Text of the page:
Shuttl Bequemer hin und wieder weg.
Shuttle Inc. ist ein in Taiwan gegründetes Unternehmen, das Hauptplatinen und Design-Barebone-PCs im Small-Form-Factor-Format herstellt. Seit ist Shuttle Inc. eine börsennotierte Aktiengesellschaft. Der Hersteller unterteilt seine. Das Barebone ist die Basis für Ihren PC. Bei Shuttle sind Netzteil, Mainboard, Kabel und das spezielle Kühlsystem bereits in einem attraktiven Gehäuse. Für alle Produkte der Marke Shuttle gilt eine Gewährleistung von 2 Jahren; Fachhändler erhalten auf bestimmte Barebone-Produkte 3 Jahre Gewährleistung. Du teilst du dir das Shuttle und den Preis mit netten Menschen, die in eine ähnliche Richtung wollen. Aber keine Sorge, hierdurch kommt es nur zu minimalen. Ein Shuttle (auch Kanalfahrzeug oder Satellitenfahrzeug) ist ein Gerät zur automatischen Bedienung von Kanallagern. Anwendung im Kanallager[Bearbeiten.
The Space Shuttle was the first operational orbital spacecraft designed for reuse. Each Space Shuttle orbiter was designed for a projected lifespan of launches or ten years of operational life, although this was later extended.
The KSC was responsible for launch, landing and turnaround operations for equatorial orbits the only orbit profile actually used in the program , the U.
Air Force at the Vandenberg Air Force Base was responsible for launch, landing and turnaround operations for polar orbits though this was never used , the Johnson Space Center JSC served as the central point for all Shuttle operations, the MSFC was responsible for the main engines, external tank, and solid rocket boosters, the John C.
Stennis Space Center handled main engine testing, and the Goddard Space Flight Center managed the global tracking network.
The orbiter had design elements and capabilities of both a rocket and an aircraft to allow it to launch vertically and then land as a glider.
Each wing had an inboard and outboard elevon to provide flight control during reentry, along with a flap located between the wings, below the engines to control pitch.
The orbiter used retractable landing gear with a nose landing gear and two main landing gear, each containing two tires.
The main landing gear contained two brake assemblies each, and the nose landing gear contained an electro-hydraulic steering mechanism.
The Space Shuttle crew varied by mission. The test flight had only two members each, the commander and pilot, who were both qualified pilots that could fly and land the orbiter.
The on-orbit operations, such as experiments, payload deployment, and EVAs, were conducted primarily by the mission specialists who were specifically trained for their intended missions and systems.
Early in the Space Shuttle program, NASA flew with payload specialists, who were typically systems specialists who worked for the company paying for the payload's deployment or operations.
The final payload specialist, Gregory B. Jarvis , flew on STSL , and future non-pilots were designated as mission specialists.
The crew compartment comprised three decks, and was the pressurized, habitable area on all Space Shuttle missions.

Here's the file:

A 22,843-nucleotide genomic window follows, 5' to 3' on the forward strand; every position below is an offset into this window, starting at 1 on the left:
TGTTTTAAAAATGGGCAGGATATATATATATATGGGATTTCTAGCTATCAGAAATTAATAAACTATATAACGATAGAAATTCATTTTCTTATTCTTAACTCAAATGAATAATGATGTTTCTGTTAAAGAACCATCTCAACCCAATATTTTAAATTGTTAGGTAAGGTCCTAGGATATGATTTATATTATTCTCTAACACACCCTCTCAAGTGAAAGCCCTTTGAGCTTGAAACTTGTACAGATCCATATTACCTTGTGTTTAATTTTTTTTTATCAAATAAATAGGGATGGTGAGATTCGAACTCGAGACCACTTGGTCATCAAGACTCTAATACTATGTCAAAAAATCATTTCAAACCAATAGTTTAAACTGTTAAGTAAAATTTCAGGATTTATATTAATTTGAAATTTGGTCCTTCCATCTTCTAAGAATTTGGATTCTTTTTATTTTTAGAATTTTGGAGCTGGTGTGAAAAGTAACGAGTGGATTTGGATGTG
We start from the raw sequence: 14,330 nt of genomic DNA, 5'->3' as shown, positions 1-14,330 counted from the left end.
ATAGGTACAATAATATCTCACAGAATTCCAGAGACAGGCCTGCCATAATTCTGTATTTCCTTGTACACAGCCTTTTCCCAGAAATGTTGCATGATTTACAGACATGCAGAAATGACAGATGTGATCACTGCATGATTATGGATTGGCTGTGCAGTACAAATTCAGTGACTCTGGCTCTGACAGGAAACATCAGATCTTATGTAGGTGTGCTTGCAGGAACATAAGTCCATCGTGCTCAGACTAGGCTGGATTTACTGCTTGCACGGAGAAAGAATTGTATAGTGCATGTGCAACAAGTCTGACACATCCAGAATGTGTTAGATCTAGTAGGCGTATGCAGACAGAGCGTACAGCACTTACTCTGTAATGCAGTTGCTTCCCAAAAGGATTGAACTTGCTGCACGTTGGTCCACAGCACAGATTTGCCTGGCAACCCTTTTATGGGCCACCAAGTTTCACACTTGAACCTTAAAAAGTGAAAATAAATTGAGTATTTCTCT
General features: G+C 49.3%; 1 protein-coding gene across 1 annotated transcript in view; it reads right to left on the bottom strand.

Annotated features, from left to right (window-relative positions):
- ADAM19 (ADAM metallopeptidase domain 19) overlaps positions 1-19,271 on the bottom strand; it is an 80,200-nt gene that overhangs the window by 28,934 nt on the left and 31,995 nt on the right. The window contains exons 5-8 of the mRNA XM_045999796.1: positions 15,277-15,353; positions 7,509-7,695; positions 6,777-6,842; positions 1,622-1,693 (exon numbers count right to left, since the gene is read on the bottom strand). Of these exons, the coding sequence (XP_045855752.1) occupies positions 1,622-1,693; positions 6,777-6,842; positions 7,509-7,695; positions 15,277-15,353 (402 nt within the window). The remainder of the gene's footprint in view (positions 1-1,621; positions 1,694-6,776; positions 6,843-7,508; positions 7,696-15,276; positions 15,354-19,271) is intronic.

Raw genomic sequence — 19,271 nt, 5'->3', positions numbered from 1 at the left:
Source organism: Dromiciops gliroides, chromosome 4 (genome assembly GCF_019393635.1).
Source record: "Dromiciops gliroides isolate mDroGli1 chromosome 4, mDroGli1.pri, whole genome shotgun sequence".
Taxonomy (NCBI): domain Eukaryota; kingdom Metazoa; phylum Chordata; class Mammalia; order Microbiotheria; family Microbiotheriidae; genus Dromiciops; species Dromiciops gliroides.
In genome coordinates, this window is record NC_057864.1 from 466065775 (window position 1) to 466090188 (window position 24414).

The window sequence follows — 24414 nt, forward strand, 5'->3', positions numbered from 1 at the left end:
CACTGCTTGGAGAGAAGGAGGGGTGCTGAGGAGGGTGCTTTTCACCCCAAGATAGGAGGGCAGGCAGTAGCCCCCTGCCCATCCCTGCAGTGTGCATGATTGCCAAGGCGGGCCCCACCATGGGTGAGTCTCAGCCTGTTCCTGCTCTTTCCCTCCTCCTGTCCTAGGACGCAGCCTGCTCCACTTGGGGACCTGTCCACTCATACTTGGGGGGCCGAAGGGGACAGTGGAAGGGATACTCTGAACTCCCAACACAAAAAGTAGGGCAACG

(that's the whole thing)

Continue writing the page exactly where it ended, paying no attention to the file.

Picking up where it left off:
The cockpit consisted of two seats for the commander and pilot, as well as an additional two to four seats for crew members.
The mid-deck was located below the cockpit, and was where the galley and crew bunks were set up, as well as three or four crew member seats.
The mid-deck contained the airlock, which could support two astronauts on an extravehicular activity EVA , as well as access to pressurized research modules.
An equipment bay was below the mid-deck, which stored environmental control and waste management systems.
On the first four Shuttle missions, astronauts wore modified U. Air Force high-altitude full-pressure suits, which included a full-pressure helmet during ascent and descent.
From the fifth flight, STS-5 , until the loss of Challenger , the crew wore one-piece light blue nomex flight suits and partial-pressure helmets.
After the Challenger disaster, the crew members wore the Launch Entry Suit LES , a partial-pressure version of the high-altitude pressure suits with a helmet.
The flight deck was the top level of the crew compartment, and contained the flight controls for the orbiter. The commander sat in the front left seat, and the pilot sat in the front right seat, with two to four additional seats set up for additional crew members.
The instrument panels contained over 2, displays and controls, and the commander and pilot were both equipped with a heads-up display HUD and a Rotational Hand Controller RHC to gimbal the engines during powered flight and fly the orbiter during unpowered flight.
Both seats also had rudder controls, to allow rudder movement in flight and nose-wheel steering on the ground. The MCDS displayed the flight information at the commander and pilot seats, as well as at the aft seating location, and also controlled the data on the HUD.
In , Atlantis was upgraded with the Multifunction Electronic Display System MEDS , which was a glass cockpit upgrade to the flight instruments that replaced the eight MCDS display units with 11 multifunction colored digital screens.